These sounds were like bells of hopeful song to the man from Elizabethgrad, who under their in- spiration made a sudden and almost superhuman effort, aB also at the same moment did Ferrari, who, with the breath nearly battered out of his body, re- covered his knife. Feeling the handle of it within his grasp was the one touch of magic needed for his salvation. With a sense of fainting coming over him, he made a last attempt to free his right aim. He had held on to his opponent's throat, who was also getting weak from approaching suffocation. It was the supreme moment for both of them. Ferrari wrenched his arm free, clutched his knife, drew it steadily upwards, thrust it into his oppo- nent's side, and fainted.
At the entrance to th« retreat, just within the well, had stood awaiting the return of Ferrari his friend and host. Between his sighs and prayers he had heard all that had transpired in the little court- yard; heard it and prayed and listened, looked up to the sky, and had Been nothing. Once he was on the point of ascending to the daylight, but hearing that Ferrari had a prisoner, who of course would be bound, did not consider his assistance necessary ; then he had gone back into the cavern to reassure Anna and to bring some weapon away-he knew not why, so bewildered was he. When he returned all was still ; he heard, as he thought, hard breath- ing, and thought perhaps Ferrari had executed his prisoner, and was waiting to learn the outcome of the attack on the old house.
' Andrea Ferrari,' he called in a f-.oft voice. No reply. 'Andrea!' he exclaimed. No answer. Now
louder, ' Andrea Ferrari,"my dear friend ! Art thou
Then the old man crept from his hiding-place and peered out above the coping-stone of the well. There lay the two combatants. He' issued forth and hurried to Ferrari. At the same time he glanced cautiously at the enemy, taking also the precaution to unsheathe the knife he had brought from his retreat. The "Russian was dead. Ferrari moved and sighed. Moses Grunstein knelt down beside him and poured down his throat a measure of brandy from a flask at his girdle. The Italian sighed more deeply and opened his eyes. For a moment there was a look of agony in them; it gradually chanced into a smile, and then he struggled painfully to his feet.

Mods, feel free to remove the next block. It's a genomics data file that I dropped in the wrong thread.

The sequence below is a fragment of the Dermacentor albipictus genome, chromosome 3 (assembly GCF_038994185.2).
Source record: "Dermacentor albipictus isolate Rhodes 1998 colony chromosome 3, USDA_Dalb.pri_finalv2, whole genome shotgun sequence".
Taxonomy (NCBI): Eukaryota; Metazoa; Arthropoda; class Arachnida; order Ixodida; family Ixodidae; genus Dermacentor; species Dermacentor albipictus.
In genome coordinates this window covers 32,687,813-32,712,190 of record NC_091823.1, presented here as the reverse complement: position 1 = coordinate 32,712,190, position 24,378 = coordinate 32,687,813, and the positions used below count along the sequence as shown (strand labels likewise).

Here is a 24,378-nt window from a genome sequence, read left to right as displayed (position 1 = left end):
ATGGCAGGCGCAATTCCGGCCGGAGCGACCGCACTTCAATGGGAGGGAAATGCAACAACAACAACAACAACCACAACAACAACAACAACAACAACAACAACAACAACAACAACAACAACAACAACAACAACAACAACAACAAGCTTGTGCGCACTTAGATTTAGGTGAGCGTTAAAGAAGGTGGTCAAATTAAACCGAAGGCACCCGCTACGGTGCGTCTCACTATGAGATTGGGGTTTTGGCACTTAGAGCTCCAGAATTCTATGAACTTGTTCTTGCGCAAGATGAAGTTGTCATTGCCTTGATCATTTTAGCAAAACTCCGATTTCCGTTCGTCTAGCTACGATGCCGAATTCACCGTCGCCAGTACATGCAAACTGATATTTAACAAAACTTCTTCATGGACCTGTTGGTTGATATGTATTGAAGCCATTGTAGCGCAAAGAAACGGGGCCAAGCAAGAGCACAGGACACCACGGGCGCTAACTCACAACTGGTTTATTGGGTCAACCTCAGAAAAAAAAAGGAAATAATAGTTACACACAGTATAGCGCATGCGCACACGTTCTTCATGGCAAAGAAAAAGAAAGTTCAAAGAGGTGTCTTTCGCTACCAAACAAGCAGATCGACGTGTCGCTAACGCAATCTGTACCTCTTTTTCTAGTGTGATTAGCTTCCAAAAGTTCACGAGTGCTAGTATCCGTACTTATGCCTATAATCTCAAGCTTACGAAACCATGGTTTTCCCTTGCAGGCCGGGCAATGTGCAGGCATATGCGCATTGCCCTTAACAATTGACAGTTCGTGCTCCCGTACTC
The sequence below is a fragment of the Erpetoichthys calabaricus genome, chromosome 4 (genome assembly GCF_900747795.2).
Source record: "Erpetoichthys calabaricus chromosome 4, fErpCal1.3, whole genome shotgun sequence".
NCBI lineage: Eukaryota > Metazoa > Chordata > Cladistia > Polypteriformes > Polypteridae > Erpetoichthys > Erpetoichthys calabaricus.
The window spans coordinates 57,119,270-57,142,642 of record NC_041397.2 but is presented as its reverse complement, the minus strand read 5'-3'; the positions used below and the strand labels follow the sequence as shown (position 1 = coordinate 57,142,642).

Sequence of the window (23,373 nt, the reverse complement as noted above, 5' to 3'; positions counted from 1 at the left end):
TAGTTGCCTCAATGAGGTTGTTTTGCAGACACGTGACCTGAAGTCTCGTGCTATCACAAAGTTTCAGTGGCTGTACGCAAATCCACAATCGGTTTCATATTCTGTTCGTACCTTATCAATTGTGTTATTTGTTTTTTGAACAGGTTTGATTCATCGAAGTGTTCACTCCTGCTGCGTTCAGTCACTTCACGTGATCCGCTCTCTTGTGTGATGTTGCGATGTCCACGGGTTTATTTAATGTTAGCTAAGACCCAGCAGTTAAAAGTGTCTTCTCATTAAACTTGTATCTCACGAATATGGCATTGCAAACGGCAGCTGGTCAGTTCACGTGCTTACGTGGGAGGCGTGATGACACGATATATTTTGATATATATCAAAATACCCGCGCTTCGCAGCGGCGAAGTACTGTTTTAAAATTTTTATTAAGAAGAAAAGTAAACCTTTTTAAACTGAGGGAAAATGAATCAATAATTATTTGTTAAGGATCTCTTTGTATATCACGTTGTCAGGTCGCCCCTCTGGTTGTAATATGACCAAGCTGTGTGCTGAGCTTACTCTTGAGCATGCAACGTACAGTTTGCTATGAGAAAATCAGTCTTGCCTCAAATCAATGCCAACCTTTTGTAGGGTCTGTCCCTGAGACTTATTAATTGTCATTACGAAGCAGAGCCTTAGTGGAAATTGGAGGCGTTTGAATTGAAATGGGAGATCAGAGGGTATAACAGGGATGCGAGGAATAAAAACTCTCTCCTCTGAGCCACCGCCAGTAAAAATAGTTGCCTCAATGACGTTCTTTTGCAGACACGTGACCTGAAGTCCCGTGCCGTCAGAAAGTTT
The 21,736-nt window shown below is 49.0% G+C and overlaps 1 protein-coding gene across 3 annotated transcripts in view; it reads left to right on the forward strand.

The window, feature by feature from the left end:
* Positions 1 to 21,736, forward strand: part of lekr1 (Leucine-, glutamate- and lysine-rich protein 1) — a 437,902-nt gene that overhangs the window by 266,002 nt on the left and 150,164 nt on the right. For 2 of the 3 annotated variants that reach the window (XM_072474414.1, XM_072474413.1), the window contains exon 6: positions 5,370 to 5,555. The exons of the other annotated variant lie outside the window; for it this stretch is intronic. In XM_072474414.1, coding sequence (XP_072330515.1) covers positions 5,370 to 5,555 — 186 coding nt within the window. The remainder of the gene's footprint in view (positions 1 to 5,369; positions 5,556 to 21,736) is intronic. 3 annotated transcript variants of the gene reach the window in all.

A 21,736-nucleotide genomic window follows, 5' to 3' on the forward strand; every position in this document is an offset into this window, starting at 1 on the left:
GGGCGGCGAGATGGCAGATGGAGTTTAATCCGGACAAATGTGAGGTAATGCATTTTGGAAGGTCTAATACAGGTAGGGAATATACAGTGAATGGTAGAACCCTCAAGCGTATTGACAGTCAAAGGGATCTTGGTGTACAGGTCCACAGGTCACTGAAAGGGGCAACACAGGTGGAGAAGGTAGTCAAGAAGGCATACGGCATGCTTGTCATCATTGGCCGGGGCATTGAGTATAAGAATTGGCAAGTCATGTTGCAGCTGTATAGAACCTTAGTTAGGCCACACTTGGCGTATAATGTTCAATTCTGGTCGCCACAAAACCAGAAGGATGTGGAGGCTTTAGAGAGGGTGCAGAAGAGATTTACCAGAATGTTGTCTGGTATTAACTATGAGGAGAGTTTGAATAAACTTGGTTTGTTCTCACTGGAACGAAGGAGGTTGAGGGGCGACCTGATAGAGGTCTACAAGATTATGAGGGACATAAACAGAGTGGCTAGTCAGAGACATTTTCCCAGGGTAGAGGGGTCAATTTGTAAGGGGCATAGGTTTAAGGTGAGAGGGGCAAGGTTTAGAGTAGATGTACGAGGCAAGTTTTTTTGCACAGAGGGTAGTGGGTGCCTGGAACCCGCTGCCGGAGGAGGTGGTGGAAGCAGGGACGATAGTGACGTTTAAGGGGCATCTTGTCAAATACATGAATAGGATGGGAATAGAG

At the same time the mob thundered upon the great oaken door with a din of terrible resolution.
' Come, my son, come!' said the old man, ' or we
'Yes,' said Ferrari, ' thank God in the meantime
that we are saved.'
As he looked up and uttered this brief prayer he turned the Russian over with his foot and spat upon the bleeding body.
Ferrari, with a look of hatred in the direction of the mob, stood aside while Grunstein descended the well. Then, shaking his fist at the mob he could not see, he followed his leader. Standing at the entrance to the approaches of the cave the old man
said, ' Now, my son, to perform a miracle. It has pleased God to afflict us sorely ; it has pleased Him at least to let his hand fall upon one of our persecu tors;; it may please 'Him to save us for a happy future. For the present we are safe, and we shall emerge again free ; these storms of persecution and death come and go; the fury past, there will be peace, and Moses Grunstein has some treasures left. Listen ; it is a powerful barrier, the last one,
is it not ?'
1 It laughs at them,' said Ferrari.
' But it will give way anon,' said the old man, ' and then it cannot be that they will not examine the well ; possibly suspect its secret. So now for
the miracle I told thee of.'
The old man took Ferrari by the hand. 4 A few steps to the left, my son.'
Paesing to the left they went a few steps forward, and then the old man stopped.
* What do you hear,' asked Ferrari's host.
* A rush of water.'
' It is the stream that passes through the cavern at the further end; a small stream, but confined to a narrow gully, it makes a great noise. I turn it aside and it enters the well until the water rises above the entrance.'
He stooped as he spoke, and with considerable effort turned a heavy screw that creaked and creaked with a painful sound, and presently the old man rose to his feet. There was a change in the noise of the water; it was now heard as if falling from a height, and with a splashing
f We retrace our steps,' said the old man.
They returned to the entrance of the cave. A stream of water was filling into the well.
' Now, my son,' said the old man, ' turn thine eyes to the right.'
' Yes,' said Ferrari.
' Raise the lamp."
Ferrari held the lamp above his head. ' Tou see a ring of iron ?'
' Grasp it.'
Ferrari laid hold upon it.
'Stand back and pull it. Keep free from the
Ferrari pulled the ring. There fell down a slab of metal or hard wood, entirely closing communica-
tion with the well and the exit above.
' The water will rise up in front of it,' said the old man, ' and no skill in Russia will find out it« secret. When it is time for us to go forth, we open our door and admit our watery guard, which will